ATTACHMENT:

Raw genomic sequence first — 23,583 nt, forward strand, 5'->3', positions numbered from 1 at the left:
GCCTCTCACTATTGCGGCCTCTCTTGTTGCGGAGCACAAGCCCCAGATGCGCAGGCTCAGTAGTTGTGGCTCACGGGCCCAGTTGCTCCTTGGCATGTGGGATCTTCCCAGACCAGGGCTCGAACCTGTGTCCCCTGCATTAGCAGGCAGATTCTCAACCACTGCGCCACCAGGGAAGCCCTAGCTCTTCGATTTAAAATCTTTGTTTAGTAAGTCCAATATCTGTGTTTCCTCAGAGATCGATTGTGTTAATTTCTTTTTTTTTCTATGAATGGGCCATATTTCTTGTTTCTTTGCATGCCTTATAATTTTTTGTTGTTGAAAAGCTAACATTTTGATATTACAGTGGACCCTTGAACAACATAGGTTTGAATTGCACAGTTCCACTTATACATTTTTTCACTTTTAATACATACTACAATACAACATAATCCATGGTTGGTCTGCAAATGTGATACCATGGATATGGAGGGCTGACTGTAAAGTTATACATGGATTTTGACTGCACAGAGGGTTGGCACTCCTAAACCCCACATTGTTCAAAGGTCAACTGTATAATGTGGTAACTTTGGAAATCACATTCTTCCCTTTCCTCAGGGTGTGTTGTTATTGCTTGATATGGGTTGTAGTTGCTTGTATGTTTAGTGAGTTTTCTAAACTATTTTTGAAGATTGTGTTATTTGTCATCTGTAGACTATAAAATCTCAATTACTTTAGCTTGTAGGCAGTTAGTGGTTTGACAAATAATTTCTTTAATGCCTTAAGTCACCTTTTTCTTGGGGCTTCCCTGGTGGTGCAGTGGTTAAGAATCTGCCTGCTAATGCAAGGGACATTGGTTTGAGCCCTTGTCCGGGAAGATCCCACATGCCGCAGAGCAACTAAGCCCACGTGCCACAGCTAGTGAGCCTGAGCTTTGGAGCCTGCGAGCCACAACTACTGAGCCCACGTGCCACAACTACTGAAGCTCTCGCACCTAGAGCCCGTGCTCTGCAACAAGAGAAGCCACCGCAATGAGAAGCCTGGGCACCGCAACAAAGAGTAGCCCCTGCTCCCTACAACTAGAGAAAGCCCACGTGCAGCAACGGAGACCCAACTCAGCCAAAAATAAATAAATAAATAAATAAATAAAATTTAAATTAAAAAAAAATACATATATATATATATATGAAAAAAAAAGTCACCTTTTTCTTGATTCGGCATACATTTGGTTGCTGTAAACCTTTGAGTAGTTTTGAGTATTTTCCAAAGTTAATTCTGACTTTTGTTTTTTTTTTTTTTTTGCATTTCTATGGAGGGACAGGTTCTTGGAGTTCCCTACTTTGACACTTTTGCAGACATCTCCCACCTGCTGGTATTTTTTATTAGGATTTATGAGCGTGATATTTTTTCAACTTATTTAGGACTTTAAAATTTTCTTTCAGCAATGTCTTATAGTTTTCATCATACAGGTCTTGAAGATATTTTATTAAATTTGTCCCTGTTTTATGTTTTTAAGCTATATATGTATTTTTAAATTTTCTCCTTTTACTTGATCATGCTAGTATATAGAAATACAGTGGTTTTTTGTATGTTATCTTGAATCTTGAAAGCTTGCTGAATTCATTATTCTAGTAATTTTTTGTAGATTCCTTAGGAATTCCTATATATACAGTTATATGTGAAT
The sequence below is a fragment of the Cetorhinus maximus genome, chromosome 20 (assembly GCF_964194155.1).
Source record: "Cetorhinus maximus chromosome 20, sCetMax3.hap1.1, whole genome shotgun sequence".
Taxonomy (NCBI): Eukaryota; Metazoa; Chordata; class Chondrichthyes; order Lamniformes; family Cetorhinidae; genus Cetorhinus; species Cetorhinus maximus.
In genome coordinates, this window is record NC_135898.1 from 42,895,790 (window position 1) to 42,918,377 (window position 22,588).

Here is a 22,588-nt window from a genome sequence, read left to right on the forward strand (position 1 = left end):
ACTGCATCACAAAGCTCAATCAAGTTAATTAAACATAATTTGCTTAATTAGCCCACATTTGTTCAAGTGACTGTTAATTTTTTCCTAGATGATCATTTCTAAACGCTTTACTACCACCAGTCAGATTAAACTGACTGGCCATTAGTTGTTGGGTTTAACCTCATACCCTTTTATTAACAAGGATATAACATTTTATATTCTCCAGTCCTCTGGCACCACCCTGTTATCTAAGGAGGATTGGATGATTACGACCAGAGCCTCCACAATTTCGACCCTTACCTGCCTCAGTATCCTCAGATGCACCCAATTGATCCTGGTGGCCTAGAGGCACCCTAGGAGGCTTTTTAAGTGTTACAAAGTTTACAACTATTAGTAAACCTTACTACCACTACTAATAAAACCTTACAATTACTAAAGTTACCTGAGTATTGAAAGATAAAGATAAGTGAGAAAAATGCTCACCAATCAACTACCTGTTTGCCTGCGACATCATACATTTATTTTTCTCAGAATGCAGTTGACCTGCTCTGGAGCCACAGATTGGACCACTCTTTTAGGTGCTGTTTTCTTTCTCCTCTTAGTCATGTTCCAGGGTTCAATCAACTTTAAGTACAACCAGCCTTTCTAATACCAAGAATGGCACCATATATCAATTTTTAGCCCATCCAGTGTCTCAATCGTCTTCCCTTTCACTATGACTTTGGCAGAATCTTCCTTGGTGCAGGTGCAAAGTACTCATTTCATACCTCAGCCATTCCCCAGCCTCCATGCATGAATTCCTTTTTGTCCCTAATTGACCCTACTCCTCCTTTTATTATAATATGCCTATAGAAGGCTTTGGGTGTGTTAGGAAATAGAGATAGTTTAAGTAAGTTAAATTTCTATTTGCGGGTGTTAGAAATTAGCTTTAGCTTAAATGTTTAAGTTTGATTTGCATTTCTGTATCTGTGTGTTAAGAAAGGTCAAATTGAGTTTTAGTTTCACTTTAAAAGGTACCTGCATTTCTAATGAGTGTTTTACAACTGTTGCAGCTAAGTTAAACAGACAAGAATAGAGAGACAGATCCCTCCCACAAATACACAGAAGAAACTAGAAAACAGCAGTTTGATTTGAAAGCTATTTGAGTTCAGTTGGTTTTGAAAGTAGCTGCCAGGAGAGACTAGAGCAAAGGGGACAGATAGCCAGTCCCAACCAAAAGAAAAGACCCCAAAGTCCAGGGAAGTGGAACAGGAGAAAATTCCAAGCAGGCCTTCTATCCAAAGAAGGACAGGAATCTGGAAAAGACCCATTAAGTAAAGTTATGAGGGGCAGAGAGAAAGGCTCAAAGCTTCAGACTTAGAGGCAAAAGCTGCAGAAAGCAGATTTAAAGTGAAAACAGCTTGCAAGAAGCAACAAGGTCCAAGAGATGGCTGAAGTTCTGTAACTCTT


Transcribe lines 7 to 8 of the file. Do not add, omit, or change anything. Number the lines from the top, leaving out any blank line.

Here is a 22,588-nt window from a genome sequence, read left to right on the forward strand (position 1 = left end):
ACTGCATCACAAAGCTCAATCAAGTTAATTAAACATAATTTGCTTAATTAGCCCACATTTGTTCAAGTGACTGTTAATTTTTTCCTAGATGATCATTTCTAAACGCTTTACTACCACCAGTCAGATTAAACTGACTGGCCATTAGTTGTTGGGTTTAACCTCATACCCTTTTATTAACAAGGATATAACATTTTATATTCTCCAGTCCTCTGGCACCACCCTGTTATCTAAGGAGGATTGGATGATTACGACCAGAGCCTCCACAATTTCGACCCTTACCTGCCTCAGTATCCTCAGATGCACCCAATTGATCCTGGTGGCCTAGAGGCACCCTAGGAGGCTTTTTAAGTGTTACAAAGTTTACAACTATTAGTAAACCTTACTACCACTACTAATAAAACCTTACAATTACTAAAGTTACCTGAGTATTGAAAGATAAAGATAAGTGAGAAAAATGCTCACCAATCAACTACCTGTTTGCCTGCGACATCATACATTTATTTTTCTCAGAATGCAGTTGACCTGCTCTGGAGCCACAGATTGGACCACTCTTTTAGGTGCTGTTTTCTTTCTCCTCTTAGTCATGTTCCAGGGTTCAATCAACTTTAAGTACAACCAGCCTTTCTAATACCAAGAATGGCACCATATATCAATTTTTAGCCCATCCAGTGTCTCAATCGTCTTCCCTTTCACTATGACTTTGGCAGAATCTTCCTTGGTGCAGGTGCAAAGTACTCATTTCATACCTCAGCCATTCCCCAGCCTCCATGCATGAATTCCTTTTTGTCCCTAATTGACCCTACTCCTCCTTTTATTATAATATGCCTATAGAAGGCTTTGGGTGTGTTAGGAAATAGAGATAGTTTAAGTAAGTTAAATTTCTATTTGCGGGTGTTAGAAATTAGCTTTAGCTTAAATGTTTAAGTTTGATTTGCATTTCTGTATCTGTGTGTTAAGAAAGGTCAAATTGAGTTTTAGTTTCACTTTAAAAGGTACCTGCATTTCTAATGAGTGTTTTACAACTGTTGCAGCTAAGTTAAACAGACAAGAATAGAGAGACAGATCCCTCCCACAAATACACAGAAGAAACTAGAAAACAGCAGTTTGATTTGAAAGCTATTTGAGTTCAGTTGGTTTTGAAAGTAGCTGCCAGGAGAGACTAGAGCAAAGGGGACAGATAGCCAGTCCCAACCAAAAGAAAAGACCCCAAAGTCCAGGGAAGTGGAACAGGAGAAAATTCCAAGCAGGCCTTCTATCCAAAGAAGGACAGGAATCTGGAAAAGACCCATTAAGTAAAGTTATGAGGGGCAGAGAGAAAGGCTCAAAGCTTCAGACTTAGAGGCAAAAGCTGCAGAAAGCAGATTTAAAGTGAAAACAGCTTGCAAGAAGCAACAAGGTCCAAGAGATGGCTGAAGTTCTGTAACTCTT